If you need to paste into vim from somewhere else, and your code has tabs or spaces in it, you’ll notice that vim may add extra tabs. see, vim doesn’t see it as a paste event, it sees it as “you typing really fast”- and one thing vim does will is auto-indent. The problem is when you paste, you don’t want auto-indentation because your code is already indented.
to temporarily turn off auto-indenting, try this from insert mode:
go back to insert mode and you should be able to paste without the extra tabs.
Another well used mode is Visual Mode, which turns your cursor into a hilighter.
open a textfile with several lines of text ad move the cursor to the middle
switch from command mode to visual mode:
You’ll notice as you move the cursor around, you highlight different sections from the point you started to the point you left. you can press [esc] to return to command mode.
hilight a few lines of text from command mode:
my adding the modifier [shift] when pressing V, you switch to ‘visual line mode’. This allows you to copy paragraphs easily.
hilight a block of text from command mode:
Now what good is visual mode? we” for deleting or replacing, of course! This is great when you have the following block of text:
[option min="1" max="10" ][/option] [option min="11" max="19" multiplier="10000" ]cp[/option] [option min="20" max="38" multiplier="1000" ]sp[/option] [option min="39" max="95" multiplier="100" ]gp[/option] [option min="96" max="100" multiplier="10" ]pp[/option]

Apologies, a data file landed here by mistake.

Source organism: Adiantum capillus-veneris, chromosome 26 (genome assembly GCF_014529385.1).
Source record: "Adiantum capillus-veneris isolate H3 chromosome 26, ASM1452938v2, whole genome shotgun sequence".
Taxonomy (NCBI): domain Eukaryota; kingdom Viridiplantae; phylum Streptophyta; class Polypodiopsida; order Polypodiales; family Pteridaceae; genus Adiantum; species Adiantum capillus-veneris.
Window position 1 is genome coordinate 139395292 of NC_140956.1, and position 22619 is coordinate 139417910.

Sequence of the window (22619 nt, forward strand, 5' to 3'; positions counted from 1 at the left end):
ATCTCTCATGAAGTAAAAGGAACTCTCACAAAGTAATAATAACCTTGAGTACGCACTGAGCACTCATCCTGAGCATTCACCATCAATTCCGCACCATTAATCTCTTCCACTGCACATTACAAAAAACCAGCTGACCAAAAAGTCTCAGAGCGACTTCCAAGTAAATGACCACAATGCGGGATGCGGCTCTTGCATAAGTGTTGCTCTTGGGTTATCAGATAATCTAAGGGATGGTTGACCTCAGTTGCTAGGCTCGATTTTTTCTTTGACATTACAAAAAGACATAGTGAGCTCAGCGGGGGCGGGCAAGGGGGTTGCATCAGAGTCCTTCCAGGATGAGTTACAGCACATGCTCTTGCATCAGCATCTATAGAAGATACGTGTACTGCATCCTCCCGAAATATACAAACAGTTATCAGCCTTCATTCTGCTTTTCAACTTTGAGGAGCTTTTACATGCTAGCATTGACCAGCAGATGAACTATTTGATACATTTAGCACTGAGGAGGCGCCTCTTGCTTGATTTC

and you’ve decided you no longer need min and max.
– move the cursor in command mode over the ‘m’ in ‘min’ on the first line
– press [ctrl]v[downkey][downkey][downkey][downkey]
– press the right arrowkey until the closing quote on “100” is covered
– press ‘d’
all your text will be gone. But suppose you didn’t want the text to be gone, you wanted to replace it with something else?
– press ‘u’ and the text will reappear
– re-highlight it and press ‘c’ (text should disapepar)
– type your replacement string (use=”false”) and press [esc]
within a moment or two, use=”false” should jump up across all five lines
Visual modes are also useful for narrowing the scope of a search and replace, but I’ll get to that when I cover search and replacing.
Deleting in vim can be done several ways- in insert mode, the delete key and backspace key perform as you’d expect them to, but what if you want more?
delete the character to the left of the cursor:
delete the character to the right of the cursor:
deleting the current line from insert mode:
deleting the current line and the one below from insert mode:
deleting the current line and the one above from insert mode:
deleting current character and 4 to the right:
deleting current line and 2 below:
You’ll notice from those last two examples that deleting characters to the left and right include the current character in the count, but deleting lines above and below do not. Weird.
Vim is a great tool, but using is can be a pita in the beginning- hence, we go through the basics. There are several command modes, but we’ll only discuss a few at first: Command Mode and Insert Mode.
Command mode is used to perform actions like saving, searching, etc. Insert mode is used to insert and delete text. You’ll be switching between them a lot.
Open a file from the cli:
$ vim foo.php
change to insert mode from Command mode:
change to command mode from insert mode:
save from insert mode:
save and quit from insert mode:
quit and do NOT save from insert mode:
An there you have it.